Although the discussion here assumes that beauty can be measured by an objective metric that receives universal agreement, it seems reasonable to believe that individuals may define beauty in different ways. However, economic studies on beauty commonly report that there is strong agreement within a society about who is beautiful. Therefore, beauty premiums and the analyses of the impact of investments in beauty are based on the average standard of beauty within a society.

The studies examined here take into account the monetary costs and benefits of investment in beauty-related goods and services. However, those are only some of the costs involved in acquiring goods and services to enhance appearance. Other costs may include the time to purchase the goods and receive the services, the cost associated with any discomfort or pain, and forgone opportunities that a person has to forfeit while acquiring the goods and services (for example, forgone wages while a person is in hospital for plastic surgery and recovery). For some beauty-enhancement measures, including plastic surgery, it is important to incorporate possible side effects or health risks—risks associated with anesthesia and neurological damage (in the case of bone reshaping, muscle removal, or liposuction, for example). Likewise, a person may gain substantial utility or self-esteem from looking more attractive, which is difficult to incorporate into cost–benefit analyses.

Using beauty-related goods and services may have long-term consequences, but there is little information on what these may be. It is possible, for example, that people with enhanced beauty may enjoy better self-esteem or attract more investment from others. If so, they may be able to accumulate human capital more quickly, suggesting that the long-term benefits can be greater than the short-term benefits.

The cost–benefit analysis does not take into account the ripple effect on employment. The large size as well as fast growth in beauty-related industries implies that they provide a sizable number of jobs and also create new jobs. For example, the clothing industry in the US employs 1.9 million people, and studies show that it has had a positive impact on regional economies across the country [13]. The plastic surgery industry is growing rapidly in both market value and number of plastic surgeons [1]. The number of plastic surgeons around the world increased from 33,000 in 2010 to 40,328 in 2014 (a 20% increase); during the same period, the growth rate was 6% in the US and 64% in South Korea. Therefore, a reduction in beauty-related investment may have negative implications for employment and local economies, at least in the short term until non-beauty industries absorb workers released from beauty-related industries.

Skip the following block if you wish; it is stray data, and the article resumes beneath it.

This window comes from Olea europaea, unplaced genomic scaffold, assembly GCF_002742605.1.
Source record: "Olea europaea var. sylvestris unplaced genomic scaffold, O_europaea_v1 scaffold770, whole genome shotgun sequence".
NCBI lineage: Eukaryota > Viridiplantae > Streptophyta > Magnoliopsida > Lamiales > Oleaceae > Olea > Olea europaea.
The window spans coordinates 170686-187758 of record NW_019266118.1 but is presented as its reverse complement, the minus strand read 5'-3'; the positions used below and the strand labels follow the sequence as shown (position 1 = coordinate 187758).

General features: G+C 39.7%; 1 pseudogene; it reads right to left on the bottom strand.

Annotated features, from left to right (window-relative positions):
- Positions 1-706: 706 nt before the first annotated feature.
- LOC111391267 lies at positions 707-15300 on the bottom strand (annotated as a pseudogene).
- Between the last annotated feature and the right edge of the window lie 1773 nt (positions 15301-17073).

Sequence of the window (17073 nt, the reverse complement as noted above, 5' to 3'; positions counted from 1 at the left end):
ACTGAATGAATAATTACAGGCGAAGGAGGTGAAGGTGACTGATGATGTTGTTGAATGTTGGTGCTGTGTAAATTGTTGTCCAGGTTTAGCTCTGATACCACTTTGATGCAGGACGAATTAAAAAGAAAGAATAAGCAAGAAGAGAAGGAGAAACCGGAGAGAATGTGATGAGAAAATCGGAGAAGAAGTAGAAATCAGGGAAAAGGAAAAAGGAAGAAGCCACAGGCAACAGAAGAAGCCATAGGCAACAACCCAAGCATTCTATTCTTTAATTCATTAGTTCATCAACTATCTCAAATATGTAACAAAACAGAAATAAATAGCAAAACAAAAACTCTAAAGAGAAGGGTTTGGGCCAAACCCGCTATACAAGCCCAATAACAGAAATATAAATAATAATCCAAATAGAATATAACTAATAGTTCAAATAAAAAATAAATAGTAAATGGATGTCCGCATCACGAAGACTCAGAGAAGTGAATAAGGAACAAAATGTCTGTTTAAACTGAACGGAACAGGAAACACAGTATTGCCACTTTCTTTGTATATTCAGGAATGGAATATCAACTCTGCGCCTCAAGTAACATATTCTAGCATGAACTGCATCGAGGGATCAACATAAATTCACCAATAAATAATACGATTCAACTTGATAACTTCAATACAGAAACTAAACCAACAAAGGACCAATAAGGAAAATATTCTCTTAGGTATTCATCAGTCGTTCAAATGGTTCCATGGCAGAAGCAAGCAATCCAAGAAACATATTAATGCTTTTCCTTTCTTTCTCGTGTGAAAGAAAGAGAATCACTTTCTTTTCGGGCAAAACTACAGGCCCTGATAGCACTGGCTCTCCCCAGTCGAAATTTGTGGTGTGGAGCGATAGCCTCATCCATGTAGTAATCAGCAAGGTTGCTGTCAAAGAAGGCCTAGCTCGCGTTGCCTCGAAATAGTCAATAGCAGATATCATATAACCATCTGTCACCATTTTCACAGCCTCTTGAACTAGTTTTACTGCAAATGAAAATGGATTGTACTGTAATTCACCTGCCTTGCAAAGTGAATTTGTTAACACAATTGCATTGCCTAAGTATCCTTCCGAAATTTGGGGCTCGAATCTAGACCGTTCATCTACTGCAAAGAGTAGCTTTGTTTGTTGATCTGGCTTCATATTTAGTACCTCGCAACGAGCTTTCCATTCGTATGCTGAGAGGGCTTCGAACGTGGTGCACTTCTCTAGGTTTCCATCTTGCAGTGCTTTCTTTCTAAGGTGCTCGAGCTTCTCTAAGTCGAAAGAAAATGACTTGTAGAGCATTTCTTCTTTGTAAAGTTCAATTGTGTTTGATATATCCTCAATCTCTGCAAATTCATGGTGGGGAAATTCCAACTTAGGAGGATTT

Summary and policy advice

Having an attractive body and face can bestow various advantages on people, such as earning more or finding jobs more easily. Numerous economic studies report that the premiums associated with beauty are sizable and are found across countries. Discrimination based on physical attributes is an important factor that accounts for the reported beauty premiums. Therefore, improving beauty is a concern not only for individuals but also for policymakers, in that achieving greater equality in beauty may diminish discrimination based on physical attributes and improve economic efficiency.

Numerous goods and services have been developed and are increasing in popularity, and beauty-related industries are large and often fast-growing in both developed and developing countries. Research so far suggests that these goods and services have rather limited impact on an individual’s beauty. When it comes to plastic surgery, medical procedures for increasing height, grooming, and clothing, the monetary costs often outweigh the additional earnings a person may enjoy as a result of enhanced appearance. In addition to the monetary cost, the time the person spent on beauty enhancement and the risk of side effects and discomfort may further reduce the net benefit of investment in beauty.

The findings reported here suggest that even with investments in beauty-related goods and services, people will have difficulty circumventing discrimination based on physical attributes. Therefore, to achieve more efficient use of human capital, it is important for society and policymakers to directly address such discrimination through legal and social measures. For example, hiring practices that require job applicants to submit photographs and report their height and weight may need to be re-examined because they can unfairly diminish the job opportunities open to individuals with certain less-attractive physical characteristics. By removing such information requirements at the job application stage, a society can increase equality of job opportunity, at least up to the interview stage, at which time job applicants are better able to demonstrate their qualities beyond their appearance.


The author thanks an anonymous referee and the IZA World of Labor editors for many helpful suggestions on earlier drafts. The author also thanks Dan Hamermesh for comments.

Competing interests

The IZA World of Labor project is committed to the IZA Guiding Principles of Research Integrity. The author declares to have observed these principles.

© Soohyung Lee

evidence map

Beauty pays but does investment in beauty?

Full citation

Full citation

Data source(s)

Data type(s)